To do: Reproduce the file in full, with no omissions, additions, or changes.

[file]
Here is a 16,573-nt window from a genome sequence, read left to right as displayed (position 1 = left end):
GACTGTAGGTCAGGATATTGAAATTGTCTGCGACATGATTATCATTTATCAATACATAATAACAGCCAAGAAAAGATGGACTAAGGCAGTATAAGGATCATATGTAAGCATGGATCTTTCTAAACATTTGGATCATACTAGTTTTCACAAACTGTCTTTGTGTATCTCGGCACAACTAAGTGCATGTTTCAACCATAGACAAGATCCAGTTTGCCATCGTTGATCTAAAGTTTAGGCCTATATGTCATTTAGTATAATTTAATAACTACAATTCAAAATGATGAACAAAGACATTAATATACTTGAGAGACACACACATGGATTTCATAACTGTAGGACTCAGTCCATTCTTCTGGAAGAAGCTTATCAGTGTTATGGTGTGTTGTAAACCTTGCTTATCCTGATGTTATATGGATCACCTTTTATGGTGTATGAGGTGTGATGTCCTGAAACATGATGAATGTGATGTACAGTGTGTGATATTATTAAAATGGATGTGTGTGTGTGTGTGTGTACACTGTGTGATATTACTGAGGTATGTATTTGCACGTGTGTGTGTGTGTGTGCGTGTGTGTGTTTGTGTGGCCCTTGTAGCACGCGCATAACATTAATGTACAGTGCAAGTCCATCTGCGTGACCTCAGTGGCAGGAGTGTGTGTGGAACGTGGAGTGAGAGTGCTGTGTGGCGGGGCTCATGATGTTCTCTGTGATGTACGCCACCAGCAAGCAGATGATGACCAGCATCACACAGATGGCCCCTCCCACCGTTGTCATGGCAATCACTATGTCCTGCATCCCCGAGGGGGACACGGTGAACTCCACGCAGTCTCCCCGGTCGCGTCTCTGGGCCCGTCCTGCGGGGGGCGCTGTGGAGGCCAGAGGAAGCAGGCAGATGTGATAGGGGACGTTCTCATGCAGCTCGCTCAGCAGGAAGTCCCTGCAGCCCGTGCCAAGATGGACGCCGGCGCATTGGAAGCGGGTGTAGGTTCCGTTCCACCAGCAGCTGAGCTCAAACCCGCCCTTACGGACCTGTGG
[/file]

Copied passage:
Here is a 16,573-nt window from a genome sequence, read left to right as displayed (position 1 = left end):
GACTGTAGGTCAGGATATTGAAATTGTCTGCGACATGATTATCATTTATCAATACATAATAACAGCCAAGAAAAGATGGACTAAGGCAGTATAAGGATCATATGTAAGCATGGATCTTTCTAAACATTTGGATCATACTAGTTTTCACAAACTGTCTTTGTGTATCTCGGCACAACTAAGTGCATGTTTCAACCATAGACAAGATCCAGTTTGCCATCGTTGATCTAAAGTTTAGGCCTATATGTCATTTAGTATAATTTAATAACTACAATTCAAAATGATGAACAAAGACATTAATATACTTGAGAGACACACACATGGATTTCATAACTGTAGGACTCAGTCCATTCTTCTGGAAGAAGCTTATCAGTGTTATGGTGTGTTGTAAACCTTGCTTATCCTGATGTTATATGGATCACCTTTTATGGTGTATGAGGTGTGATGTCCTGAAACATGATGAATGTGATGTACAGTGTGTGATATTATTAAAATGGATGTGTGTGTGTGTGTGTGTACACTGTGTGATATTACTGAGGTATGTATTTGCACGTGTGTGTGTGTGTGTGCGTGTGTGTGTTTGTGTGGCCCTTGTAGCACGCGCATAACATTAATGTACAGTGCAAGTCCATCTGCGTGACCTCAGTGGCAGGAGTGTGTGTGGAACGTGGAGTGAGAGTGCTGTGTGGCGGGGCTCATGATGTTCTCTGTGATGTACGCCACCAGCAAGCAGATGATGACCAGCATCACACAGATGGCCCCTCCCACCGTTGTCATGGCAATCACTATGTCCTGCATCCCCGAGGGGGACACGGTGAACTCCACGCAGTCTCCCCGGTCGCGTCTCTGGGCCCGTCCTGCGGGGGGCGCTGTGGAGGCCAGAGGAAGCAGGCAGATGTGATAGGGGACGTTCTCATGCAGCTCGCTCAGCAGGAAGTCCCTGCAGCCCGTGCCAAGATGGACGCCGGCGCATTGGAAGCGGGTGTAGGTTCCGTTCCACCAGCAGCTGAGCTCAAACCCGCCCTTACGGACCTGTGG